Before that chaos, I spent the morning and early afternoon in the electrophysiology lab at St. Mary's, watching defibrillator implantations. Beth and I have been trying to set this up for awhile, just so we would know what sort of procedure our interviewees will have gone through. As with all surgeries, we spent much more time hanging around in between procedures, waiting for patients to come and go, than actually watching the implantation itself, but we still got a good idea of what it's like. And I did get to wear a very zippy paisley-print radiation-shield apron!

Once I came home, I set about getting things ready for our trip, and making sure that the house was ready for our friend Anna, who will be staying here and looking after Jasper while we're away. Jasper got a bath in the bathtub, which worked out great...he didn't even shake water all over the bathroom, and stood quietly even when I was soaping up his face and then dumping water on his head. I forgot to bring the camera in to get a photo of the bath itself, but below is a shot from later this evening, with Jasper wrapped in a blanket to stay warm as he dried off. We also clipped his nails, gave him his heartworm-prevention chew, applied his tick-killing stuff, and trimmed around his eyes. Now you can at least see that he has eyes underneath all of that fuzz. Unfortunately that made a big glare in the photo that I'm not talented enough to get rid of...

Now I'm stalling to avoid packing. The Sox are losing so wretchedly, however, that it may drive me upstairs any minute. Ah, wait, they've just hit a homer! And another! And another! Hope springs eternal!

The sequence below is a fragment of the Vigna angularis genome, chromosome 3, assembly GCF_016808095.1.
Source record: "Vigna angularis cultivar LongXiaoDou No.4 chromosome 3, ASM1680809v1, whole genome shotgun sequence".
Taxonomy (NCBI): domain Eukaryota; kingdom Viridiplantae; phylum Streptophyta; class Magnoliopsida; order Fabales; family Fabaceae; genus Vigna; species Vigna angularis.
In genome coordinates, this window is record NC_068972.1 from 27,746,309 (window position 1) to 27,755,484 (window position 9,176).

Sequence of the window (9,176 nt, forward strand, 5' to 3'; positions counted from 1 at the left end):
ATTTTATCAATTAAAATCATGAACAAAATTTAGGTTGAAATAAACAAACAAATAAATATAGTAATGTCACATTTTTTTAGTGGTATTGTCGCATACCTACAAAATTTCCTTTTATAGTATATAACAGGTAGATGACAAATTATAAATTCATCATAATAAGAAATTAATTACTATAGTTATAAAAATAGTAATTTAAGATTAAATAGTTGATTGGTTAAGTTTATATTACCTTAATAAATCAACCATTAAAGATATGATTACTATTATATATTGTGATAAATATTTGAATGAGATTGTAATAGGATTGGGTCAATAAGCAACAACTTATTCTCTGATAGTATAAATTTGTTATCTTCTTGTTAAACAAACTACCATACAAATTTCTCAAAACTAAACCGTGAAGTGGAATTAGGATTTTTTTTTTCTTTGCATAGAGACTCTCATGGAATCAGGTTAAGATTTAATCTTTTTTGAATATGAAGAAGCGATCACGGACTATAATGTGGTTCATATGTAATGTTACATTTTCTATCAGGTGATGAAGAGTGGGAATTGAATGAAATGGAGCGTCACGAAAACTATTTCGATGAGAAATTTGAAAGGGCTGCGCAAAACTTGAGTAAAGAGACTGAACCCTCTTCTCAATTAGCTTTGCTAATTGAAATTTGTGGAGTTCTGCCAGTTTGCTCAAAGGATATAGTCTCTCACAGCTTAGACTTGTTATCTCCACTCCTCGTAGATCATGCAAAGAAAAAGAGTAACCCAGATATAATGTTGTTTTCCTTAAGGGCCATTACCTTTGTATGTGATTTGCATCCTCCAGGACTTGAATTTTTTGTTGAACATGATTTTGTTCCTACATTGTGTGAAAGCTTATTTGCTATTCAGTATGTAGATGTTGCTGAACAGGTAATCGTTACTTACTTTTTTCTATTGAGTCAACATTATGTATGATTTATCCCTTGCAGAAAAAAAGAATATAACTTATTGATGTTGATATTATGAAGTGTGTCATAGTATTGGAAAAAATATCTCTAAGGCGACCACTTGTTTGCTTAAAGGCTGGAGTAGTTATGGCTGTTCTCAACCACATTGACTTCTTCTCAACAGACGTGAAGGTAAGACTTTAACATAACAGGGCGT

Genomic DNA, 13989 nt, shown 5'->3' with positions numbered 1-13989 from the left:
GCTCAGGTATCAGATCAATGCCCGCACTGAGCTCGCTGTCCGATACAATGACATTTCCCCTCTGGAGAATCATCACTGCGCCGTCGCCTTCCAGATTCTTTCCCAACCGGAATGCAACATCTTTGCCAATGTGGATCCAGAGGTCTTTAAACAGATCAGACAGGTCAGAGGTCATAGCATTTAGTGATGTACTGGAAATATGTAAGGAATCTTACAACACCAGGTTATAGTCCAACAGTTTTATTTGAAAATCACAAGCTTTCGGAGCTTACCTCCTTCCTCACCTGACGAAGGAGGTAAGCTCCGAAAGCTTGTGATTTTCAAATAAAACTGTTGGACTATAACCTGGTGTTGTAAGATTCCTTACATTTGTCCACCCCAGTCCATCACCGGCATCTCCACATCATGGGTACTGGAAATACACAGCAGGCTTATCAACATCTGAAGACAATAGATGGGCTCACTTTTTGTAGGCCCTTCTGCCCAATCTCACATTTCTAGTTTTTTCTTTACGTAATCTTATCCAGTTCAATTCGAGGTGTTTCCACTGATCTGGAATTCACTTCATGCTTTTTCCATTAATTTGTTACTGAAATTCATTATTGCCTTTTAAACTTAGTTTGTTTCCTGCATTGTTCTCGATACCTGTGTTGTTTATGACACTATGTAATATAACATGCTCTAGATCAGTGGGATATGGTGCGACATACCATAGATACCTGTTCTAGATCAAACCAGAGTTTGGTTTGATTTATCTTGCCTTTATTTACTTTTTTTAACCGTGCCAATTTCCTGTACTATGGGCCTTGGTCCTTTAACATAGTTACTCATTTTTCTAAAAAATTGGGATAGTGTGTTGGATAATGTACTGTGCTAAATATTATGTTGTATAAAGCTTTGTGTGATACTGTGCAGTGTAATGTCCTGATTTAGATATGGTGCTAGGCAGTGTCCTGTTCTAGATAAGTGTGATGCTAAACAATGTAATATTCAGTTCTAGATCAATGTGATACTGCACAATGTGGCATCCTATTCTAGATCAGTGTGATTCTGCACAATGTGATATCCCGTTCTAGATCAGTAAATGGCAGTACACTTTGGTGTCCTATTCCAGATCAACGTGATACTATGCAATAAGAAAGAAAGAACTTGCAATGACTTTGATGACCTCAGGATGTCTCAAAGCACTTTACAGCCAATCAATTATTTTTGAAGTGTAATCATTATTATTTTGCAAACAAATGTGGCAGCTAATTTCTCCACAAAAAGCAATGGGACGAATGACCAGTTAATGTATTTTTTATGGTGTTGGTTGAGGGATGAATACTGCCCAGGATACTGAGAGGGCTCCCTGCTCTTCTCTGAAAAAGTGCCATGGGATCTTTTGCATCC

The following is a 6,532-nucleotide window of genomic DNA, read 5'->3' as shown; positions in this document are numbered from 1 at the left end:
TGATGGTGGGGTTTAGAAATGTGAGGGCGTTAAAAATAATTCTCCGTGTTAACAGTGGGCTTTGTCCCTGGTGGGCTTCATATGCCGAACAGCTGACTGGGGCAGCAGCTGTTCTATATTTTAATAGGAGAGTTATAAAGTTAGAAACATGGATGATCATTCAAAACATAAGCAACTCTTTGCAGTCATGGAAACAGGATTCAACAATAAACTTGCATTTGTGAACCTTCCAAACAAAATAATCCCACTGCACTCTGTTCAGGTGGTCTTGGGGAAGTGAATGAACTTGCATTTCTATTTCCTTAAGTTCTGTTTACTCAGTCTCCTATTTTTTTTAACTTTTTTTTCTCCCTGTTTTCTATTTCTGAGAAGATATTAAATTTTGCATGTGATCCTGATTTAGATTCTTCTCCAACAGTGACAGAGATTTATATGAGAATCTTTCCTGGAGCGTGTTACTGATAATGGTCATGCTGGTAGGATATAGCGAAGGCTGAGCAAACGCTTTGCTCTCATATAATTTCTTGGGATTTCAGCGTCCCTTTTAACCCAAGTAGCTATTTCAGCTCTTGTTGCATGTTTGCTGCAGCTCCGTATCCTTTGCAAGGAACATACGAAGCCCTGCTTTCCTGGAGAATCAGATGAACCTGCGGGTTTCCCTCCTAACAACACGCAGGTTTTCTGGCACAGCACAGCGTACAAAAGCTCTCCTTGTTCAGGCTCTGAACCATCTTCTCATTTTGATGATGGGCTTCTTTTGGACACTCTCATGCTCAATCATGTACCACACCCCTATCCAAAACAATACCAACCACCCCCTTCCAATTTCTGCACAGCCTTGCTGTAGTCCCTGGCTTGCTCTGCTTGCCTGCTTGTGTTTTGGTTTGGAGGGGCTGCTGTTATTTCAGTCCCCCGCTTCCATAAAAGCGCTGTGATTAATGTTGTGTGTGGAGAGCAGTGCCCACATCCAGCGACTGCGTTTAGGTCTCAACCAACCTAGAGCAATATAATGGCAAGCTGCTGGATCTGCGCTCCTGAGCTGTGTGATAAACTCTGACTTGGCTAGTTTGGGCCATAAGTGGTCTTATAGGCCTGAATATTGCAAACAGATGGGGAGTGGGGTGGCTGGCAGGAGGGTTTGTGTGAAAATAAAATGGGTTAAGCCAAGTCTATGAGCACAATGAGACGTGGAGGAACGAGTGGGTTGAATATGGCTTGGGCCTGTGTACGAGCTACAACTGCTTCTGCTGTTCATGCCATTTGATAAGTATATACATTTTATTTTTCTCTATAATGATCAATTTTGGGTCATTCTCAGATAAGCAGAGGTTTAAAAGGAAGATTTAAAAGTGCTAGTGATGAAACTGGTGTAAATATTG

Monday, October 15, 2007

Jasper the Jigsaw Monster

The weather has been chilly and gloomy recently, except for Saturday, and today continued along those lines. Jasper only got a brief walk yesterday evening because of the rain, so this morning I took him out for a run. He was a bundle of energy, dragging me halfway around Silver Lake before calming down enough to run next to me. Usually he's quite well behaved on the leash, but I guess the combo of not enough exercise yesterday and the cold weather made him very frisky! He also ate part of a jigsaw puzzle overnight, so perhaps he was just trying to run off some calories. At least we know he's not lacking for fiber...

We had a very relaxed weekend, as usual. Alex started work on some new bookshelves, I did a bunch of puzzles and watched a lot of Gilmore Girls on DVD, we hit the farmers' market on Saturday morning, and so on. I have been so tired from rotations that I haven't been to the market in awhile...we like to go early, like 8:00, to get the good stuff, and Alex has been doing it alone while I sleep in. It was pretty amusing to show up on Saturday and have the Amish guy (best tomatoes ever, and he has them into November!) look at Alex and say, "ah, you brought the boss along today, eh?" Also good to say hi to our spinach guy (who is also our leek, garlic, and potato guy). His daughters have finally stopped looking horrified at the amount of garlic we buy every week. Perhaps they think we are fighting off vampires? Those are our two really regular stands, and then we spread out the rest of our purchases depending on what looks good. This week we picked up a bunch of extra red peppers to freeze for the winter. I've got to chop those up tomorrow...